As the main caretaker for her immunocompromised mother, who sewed and donated more than 2,000 masks in the early days of the pandemic, Hall said capturing the moment was a major step toward releasing some of the anxiety that upended her mental health in the past year. “I shared a selfie because it was the first time I had been able to look forward to the future in a year,” Hall told CNN Business.
As the vaccine rollout has expanded to more people around the country, vaccine selfies have spread across social networks and chat apps. Whether they’re taken at the time of the shot, on the car ride home or in front of an official banner at a vaccine site, people are celebrating and broadcasting that they’re doing their part to help stop the spread of the virus.
Some vaccine sites are handing out stickers, much like the ones voters receive at Election Day polls, as well as setting up selfie booths and encouraging people to share pictures online with various hashtags, such as #IGotTheShotNYC and #ImABigShot.
As with any selfie, the trend leans into our desire to share positive moments in our lives, not to mention a certain self-promotional impulse. But the motivations behind vaccine selfies go far beyond that: It’s viewed as a way for the selfie-taker to signal to loved ones they are safe and vaccinated, a tool to broadcast being part of an exclusive group and a potential means to help dispel vaccine skepticism in others.
For Kate Caudill, who works for the federal government on Covid relief loans and is a volunteer with the New York medical reserve corps at a vaccination pod, posting a selfie was important “to encourage others that I felt good and confident” after receiving a leftover dose at the end of a day in January.
Partly with the goal of curbing vaccine hesitancy, some vaccine sites are making it easy for people to take and share selfies by setting up a backdrop similar to what one may see at a red carpet event. Virtua Health, a not-for-profit New Jersey-based health system that began vaccinating its own workforce in mid-December, was one of the organizations to take this approach.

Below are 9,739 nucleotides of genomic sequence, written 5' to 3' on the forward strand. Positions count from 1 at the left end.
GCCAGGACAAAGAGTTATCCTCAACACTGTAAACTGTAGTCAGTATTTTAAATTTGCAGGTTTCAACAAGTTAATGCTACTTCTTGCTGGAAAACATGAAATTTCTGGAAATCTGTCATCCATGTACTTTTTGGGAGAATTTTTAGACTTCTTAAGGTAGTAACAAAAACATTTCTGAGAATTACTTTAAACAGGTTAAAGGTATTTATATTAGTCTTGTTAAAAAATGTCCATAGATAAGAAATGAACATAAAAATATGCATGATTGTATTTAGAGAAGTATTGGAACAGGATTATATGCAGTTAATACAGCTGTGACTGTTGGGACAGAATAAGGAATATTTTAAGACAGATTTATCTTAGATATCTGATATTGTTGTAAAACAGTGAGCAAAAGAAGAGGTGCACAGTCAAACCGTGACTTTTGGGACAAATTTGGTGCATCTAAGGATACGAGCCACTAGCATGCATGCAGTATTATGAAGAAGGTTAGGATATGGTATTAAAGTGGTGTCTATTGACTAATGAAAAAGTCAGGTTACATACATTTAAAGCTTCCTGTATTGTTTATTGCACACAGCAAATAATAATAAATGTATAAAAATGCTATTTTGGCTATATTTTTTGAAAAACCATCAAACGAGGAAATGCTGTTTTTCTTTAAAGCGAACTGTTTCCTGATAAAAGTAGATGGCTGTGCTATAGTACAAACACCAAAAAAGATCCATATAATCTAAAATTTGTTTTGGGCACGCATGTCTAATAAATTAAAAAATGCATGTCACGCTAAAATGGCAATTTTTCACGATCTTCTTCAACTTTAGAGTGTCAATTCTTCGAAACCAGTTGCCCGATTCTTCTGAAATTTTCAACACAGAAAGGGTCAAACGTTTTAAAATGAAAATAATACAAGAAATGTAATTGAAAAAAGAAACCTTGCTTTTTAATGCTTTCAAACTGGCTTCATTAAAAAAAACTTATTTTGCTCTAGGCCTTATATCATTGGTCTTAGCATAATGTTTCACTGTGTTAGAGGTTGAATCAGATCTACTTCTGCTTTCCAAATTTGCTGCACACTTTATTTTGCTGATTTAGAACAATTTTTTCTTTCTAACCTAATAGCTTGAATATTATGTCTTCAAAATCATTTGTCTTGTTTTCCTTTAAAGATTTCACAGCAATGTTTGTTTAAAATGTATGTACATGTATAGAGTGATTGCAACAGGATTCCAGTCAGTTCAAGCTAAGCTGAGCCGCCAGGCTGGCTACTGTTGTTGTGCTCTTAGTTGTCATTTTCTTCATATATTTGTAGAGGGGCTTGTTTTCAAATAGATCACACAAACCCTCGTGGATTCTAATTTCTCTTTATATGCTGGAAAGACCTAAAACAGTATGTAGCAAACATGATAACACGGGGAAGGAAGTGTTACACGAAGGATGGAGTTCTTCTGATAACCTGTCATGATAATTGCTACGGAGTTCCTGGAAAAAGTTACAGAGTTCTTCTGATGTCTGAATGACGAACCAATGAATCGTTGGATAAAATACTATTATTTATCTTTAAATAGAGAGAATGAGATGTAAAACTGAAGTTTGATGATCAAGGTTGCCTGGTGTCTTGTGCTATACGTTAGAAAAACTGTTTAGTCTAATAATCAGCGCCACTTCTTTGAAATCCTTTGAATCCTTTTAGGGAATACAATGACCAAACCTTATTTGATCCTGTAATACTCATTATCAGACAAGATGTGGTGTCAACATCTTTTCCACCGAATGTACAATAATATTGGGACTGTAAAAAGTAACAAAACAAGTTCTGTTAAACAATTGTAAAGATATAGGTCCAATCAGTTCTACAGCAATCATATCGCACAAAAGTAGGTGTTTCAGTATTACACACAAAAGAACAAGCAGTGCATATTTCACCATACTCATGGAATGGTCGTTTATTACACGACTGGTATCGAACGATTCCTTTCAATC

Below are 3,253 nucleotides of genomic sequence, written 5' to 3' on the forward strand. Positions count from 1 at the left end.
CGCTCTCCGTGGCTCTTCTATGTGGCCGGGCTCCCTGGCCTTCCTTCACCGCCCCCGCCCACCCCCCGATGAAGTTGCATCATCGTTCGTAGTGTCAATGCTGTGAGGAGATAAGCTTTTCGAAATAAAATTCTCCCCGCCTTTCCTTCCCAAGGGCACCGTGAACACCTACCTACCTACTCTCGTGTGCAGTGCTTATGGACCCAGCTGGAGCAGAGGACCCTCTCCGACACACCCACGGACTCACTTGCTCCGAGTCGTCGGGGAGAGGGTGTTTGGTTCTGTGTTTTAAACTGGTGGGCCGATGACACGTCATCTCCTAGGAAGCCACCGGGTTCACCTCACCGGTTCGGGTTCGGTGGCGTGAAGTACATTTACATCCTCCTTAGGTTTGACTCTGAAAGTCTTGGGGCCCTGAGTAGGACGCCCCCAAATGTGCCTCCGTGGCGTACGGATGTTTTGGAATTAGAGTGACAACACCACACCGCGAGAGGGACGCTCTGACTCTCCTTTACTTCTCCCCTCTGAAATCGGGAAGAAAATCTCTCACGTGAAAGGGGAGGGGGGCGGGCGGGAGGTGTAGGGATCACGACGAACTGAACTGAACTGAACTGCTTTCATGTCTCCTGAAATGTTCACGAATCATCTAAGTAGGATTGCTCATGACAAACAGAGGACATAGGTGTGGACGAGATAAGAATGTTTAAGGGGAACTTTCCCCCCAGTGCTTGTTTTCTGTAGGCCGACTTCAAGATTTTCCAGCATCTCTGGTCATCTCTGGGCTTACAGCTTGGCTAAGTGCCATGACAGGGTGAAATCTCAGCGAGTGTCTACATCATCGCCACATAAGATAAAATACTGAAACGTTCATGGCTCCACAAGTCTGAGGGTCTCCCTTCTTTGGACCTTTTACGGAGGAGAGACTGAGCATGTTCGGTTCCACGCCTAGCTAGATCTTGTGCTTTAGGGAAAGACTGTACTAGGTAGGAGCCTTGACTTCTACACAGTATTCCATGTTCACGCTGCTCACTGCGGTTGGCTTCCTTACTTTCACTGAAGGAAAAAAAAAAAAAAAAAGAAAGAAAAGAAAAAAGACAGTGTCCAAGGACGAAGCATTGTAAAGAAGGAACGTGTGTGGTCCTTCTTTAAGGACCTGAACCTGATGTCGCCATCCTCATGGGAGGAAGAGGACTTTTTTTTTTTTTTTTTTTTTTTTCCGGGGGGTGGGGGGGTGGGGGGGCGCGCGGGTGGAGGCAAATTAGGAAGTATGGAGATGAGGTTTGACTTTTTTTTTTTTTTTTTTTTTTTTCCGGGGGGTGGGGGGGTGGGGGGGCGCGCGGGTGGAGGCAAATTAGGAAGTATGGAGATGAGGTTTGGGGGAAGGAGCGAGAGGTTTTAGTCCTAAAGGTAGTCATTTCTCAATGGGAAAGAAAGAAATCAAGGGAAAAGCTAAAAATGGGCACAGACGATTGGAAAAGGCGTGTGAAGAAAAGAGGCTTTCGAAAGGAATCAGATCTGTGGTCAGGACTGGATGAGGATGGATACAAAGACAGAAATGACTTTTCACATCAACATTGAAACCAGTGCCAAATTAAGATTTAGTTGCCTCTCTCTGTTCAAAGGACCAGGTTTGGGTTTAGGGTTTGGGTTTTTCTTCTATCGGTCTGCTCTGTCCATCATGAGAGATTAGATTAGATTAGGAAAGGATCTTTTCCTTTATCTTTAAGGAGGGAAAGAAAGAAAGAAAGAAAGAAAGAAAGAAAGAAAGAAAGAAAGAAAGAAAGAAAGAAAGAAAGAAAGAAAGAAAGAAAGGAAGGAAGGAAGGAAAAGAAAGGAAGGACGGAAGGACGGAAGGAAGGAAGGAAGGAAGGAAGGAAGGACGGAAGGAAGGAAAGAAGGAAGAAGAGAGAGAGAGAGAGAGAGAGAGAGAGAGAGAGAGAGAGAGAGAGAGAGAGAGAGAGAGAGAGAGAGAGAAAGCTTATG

“From the first day, we realized that our front-line employees were eager to document this major moment in their lives, and so we created a ‘selfie station’ in the observation area of our clinic,” said Daniel Moise, director of communications and engagement at Virtua Health. “It proved instantly popular with most employees stopping to take a photo.”
A month later, Virtua Health became a health-care partner for one of New Jersey’s vaccine mega-sites and set up a similar station near the exit of the building. People who receive their vaccination can take photos on their way out and pose with handheld signs that say “I Got My COVID-19 Vaccine!” and “First Dose!” The facility requests people use antibacterial wipes when handling the paddles, he added.
“Our hope is that by posting a photo on social media, guests are encouraging their friends and family to follow their lead,” said Moise. “We know there are people who are hesitant to proceed with vaccination; perhaps seeing these celebratory photos of people they know and trust will reduce their reluctance — or at least open the door to conversation.”
Although vaccine selfies can be a display of civic action, there’s an element of exclusivity, too. “In this case, it also has a feeling of status, as access to the vaccine is limited,” said Karen Kovacs North, professor of digital social media at University of Southern California’s Annenberg School.
“Many people are reporting feeling jealous or even depressed when they see that other people are getting a shot and they don’t even know when they will be eligible,” Klaiman said. “This is exacerbated by the inequality in the way that the vaccine has been delivered. People who don’t have time to hunt down appointments may be envious when they see that others have them.”
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